In an articles posted by FP, it said that the people walk near heavily damaged buildings in the rebel-held city of Idlib in northwestern Syria.
The FP added that in recent months, Hayat Tahrir al-Sham (HTS), the radical Islamist group that now controls Idlib-the last redoubt of Syria’s armed opposition-has shown a growing willingness to compromise.
In the same context, the FP said that the HTS was once as extreme as they come, with roots in al Qaeda. But with Syrian leader Bashar al-Assad’s victorious Russian-aided forces bearing down, and mindful of the collapse of the ultra-hard-line Islamic State, the group’s leaders are taking a more lenient, pragmatic approach to enlistment. The rank-and-file composition of the group has also changed. Through several rounds of infighting with more moderate rebel groups, HTS absorbed thousands of nonobservant Muslim fighters into its ranks from the defeated factions. In addition, it welcomed more moderate fighters who have been displaced from further south—much to the surprise of some of the new enlistees.
“In Damascus I was sure that HTS are like the Islamic State, that no one smokes among them and they dress in Islamic garb, but honestly, I didn’t find any of that,” said one HTS fighter called Mazen, who smokes cigarettes and crops his beard. Like many of the remaining regime opponents, Mazen is a sort of warrior-refugee—a former Free Syrian Army fighter from the southern suburbs of Damascus who was displaced to Idlib in 2018 and then joined Hayat Tahrir al-Sham because, he said, “it was the biggest thing in control of the region.”
But for residents of Idlib in northwestern Syria, the organization’s increasing willingness to engage with outsiders for the sake of expediency is little comfort. Because despite the group’s ideological pragmatism, one thing has not changed: its authoritarian conduct. The group’s internal security organ continues to kidnap opponents and occasionally executes them. Torture is rampant in its prisons.
“The internal security cadres in HTS are the most extreme,” Suleiman, an Idlib-based journalist, told Foreign Policy in an interview. (All names of Syrians in this story were changed to protect them from retribution by Hayat Tahrir al-Sham and the Assad regime, and the interviews were conducted over the summer on WhatsApp, in Arabic.) “They routinely arrest people based on false denouncements without any proof.” Even an HTS fighter named Abdullah admitted: “The people hate the internal security of HTS.”
So only two bleak alternatives now face Idlib’s 3 million residents: a gradual regime takeover or a long-term de-escalation deal that would ensure the protection of the region under HTS dominance. The first means death or imprisonment for many at the hands of a vengeful Assad. The second outcome would bring a new kind of harsh oppression.
Even as neighboring powers haggle over their future—earlier this week, Russian President Vladimir Putin, Turkish President Recep Tayyip Erdogan, and Iranian President Hassan Rouhani agreed to try to “de-escalate tensions” in Idlib province, although each is backing different groups—Assad’s Russian-backed forces are moving in, already breaking the partial cease-fire announced last spring in Sochi, Russia.
Residents know that a regime takeover of all parts of Idlib would spell doom for many of them. In all previous regime offensives on rebel-held pockets, those refusing surrender at the end had the option of displacement to Idlib. Idlib is have nowhere left to go, and the Assad regime sees those who refused to surrender to it as terrorists and traitors. Interviews and conversations with residents of areas retaken by the regime describe the return of a highly paranoid and aggressive police state. Arrests are happening daily, fear is pervasive, and the population slipped back into the habit of informing on one another to curry favor with the regime. Those targeted for arrests are former activists, members of families that are known to have sided with the opposition, civil defense and medical personnel, rebels who have not joined regime forces, and defectors from the Syrian Army. Assuming a similar policy is adopted in Idlib, much of the region’s 1.5 million original inhabitants will be in danger, as peaceful and armed opposition activity lasted there the longest, implicating many.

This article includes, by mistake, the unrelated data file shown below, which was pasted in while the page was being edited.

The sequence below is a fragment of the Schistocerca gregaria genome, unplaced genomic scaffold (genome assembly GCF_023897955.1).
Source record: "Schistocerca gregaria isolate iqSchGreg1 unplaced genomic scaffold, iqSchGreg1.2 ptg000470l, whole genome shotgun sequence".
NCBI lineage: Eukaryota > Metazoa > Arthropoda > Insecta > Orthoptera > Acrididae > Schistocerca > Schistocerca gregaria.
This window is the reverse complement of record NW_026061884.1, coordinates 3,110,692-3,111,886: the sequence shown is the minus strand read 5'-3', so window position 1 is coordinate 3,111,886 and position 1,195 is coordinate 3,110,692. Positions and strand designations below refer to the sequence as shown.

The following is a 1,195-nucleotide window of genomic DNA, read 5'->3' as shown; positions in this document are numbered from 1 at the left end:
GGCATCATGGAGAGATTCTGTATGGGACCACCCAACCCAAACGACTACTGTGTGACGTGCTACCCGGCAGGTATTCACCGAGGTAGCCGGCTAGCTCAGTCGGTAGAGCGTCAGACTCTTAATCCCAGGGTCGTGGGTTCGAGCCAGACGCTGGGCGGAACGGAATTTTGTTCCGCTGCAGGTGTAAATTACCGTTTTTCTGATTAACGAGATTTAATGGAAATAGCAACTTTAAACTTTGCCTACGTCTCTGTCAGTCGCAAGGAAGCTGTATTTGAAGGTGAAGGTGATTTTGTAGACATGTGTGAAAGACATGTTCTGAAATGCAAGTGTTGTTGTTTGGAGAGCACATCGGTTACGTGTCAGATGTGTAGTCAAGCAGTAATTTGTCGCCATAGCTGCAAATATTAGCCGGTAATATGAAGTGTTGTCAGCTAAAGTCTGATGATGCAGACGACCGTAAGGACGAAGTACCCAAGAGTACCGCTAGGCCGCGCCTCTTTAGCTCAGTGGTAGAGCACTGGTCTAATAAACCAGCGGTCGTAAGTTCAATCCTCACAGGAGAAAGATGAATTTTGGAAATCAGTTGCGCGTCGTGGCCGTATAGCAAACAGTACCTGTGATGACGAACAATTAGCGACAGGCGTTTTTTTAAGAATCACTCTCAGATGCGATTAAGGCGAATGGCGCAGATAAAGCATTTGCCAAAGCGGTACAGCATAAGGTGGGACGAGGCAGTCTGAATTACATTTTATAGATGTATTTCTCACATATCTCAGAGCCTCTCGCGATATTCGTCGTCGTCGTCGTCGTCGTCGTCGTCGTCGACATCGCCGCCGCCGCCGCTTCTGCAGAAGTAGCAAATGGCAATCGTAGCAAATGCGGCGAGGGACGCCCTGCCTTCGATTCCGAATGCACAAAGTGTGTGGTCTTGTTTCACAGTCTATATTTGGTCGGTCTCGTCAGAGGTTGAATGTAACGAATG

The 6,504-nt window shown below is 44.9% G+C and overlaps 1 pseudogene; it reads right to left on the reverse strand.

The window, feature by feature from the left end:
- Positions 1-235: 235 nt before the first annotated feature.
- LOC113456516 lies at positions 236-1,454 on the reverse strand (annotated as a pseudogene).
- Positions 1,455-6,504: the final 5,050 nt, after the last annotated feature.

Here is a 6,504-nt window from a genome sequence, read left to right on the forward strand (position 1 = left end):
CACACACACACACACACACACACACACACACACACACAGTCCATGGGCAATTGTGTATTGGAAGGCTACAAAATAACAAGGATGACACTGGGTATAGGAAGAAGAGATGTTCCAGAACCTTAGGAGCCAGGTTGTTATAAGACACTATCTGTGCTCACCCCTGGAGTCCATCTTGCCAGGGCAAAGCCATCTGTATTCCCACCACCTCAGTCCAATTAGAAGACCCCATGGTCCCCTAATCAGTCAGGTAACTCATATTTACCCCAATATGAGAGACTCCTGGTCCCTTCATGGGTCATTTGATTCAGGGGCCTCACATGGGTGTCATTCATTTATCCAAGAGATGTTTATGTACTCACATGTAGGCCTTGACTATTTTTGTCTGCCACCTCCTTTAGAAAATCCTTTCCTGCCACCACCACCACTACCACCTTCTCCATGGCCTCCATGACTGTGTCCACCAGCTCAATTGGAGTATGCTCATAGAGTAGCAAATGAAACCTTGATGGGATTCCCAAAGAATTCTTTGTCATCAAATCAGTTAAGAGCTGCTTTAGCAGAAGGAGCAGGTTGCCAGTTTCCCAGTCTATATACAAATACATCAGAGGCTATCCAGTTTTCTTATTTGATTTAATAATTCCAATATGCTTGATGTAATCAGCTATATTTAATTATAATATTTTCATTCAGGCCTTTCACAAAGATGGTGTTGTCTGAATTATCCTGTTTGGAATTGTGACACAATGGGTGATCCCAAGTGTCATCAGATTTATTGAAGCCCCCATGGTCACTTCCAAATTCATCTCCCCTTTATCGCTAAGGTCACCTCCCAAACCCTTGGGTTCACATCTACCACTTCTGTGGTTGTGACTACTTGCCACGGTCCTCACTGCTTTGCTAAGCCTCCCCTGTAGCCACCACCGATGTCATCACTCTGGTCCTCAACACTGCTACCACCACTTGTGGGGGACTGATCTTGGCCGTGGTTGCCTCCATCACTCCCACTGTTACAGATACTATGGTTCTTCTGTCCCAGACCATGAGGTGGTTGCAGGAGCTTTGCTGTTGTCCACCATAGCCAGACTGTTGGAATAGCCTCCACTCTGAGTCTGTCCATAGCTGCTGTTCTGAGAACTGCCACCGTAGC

Thus, the regime regards much of the population in greater Idlib—whether locals or people displaced to it—as traitors and terrorists and will treat them accordingly: If it is unable to kill them on the battlefield, it will likely fill up its prisons with the area’s inhabitants and then gradually notify the families that their relatives “passed away” in prison. According to a United Nations report on Syrian government prisons, the regime “has committed the crimes against humanity of extermination, murder, rape or other forms of sexual violence, torture, imprisonment, enforced disappearance and other inhuman acts.”
That frightening prospect is inching closer to Idlib. In late April, the Russian Air Force, Russian-trained militias, and the Syrian Army launched a new offensive against Idlib and its environs, which are home to about 3 million people, half of them children. After an initial stalemate, since early August, regime forces were able to make relatively rapid gains. The ferocious air campaign, which repeatedly targeted hospitals, bakeries, schools and other vital infrastructure, coupled with regime ground advances, have led to the flight of over 630,000 people who are moving north, to the locked border with Turkey, at least 1,031 civilians have died in these strikes.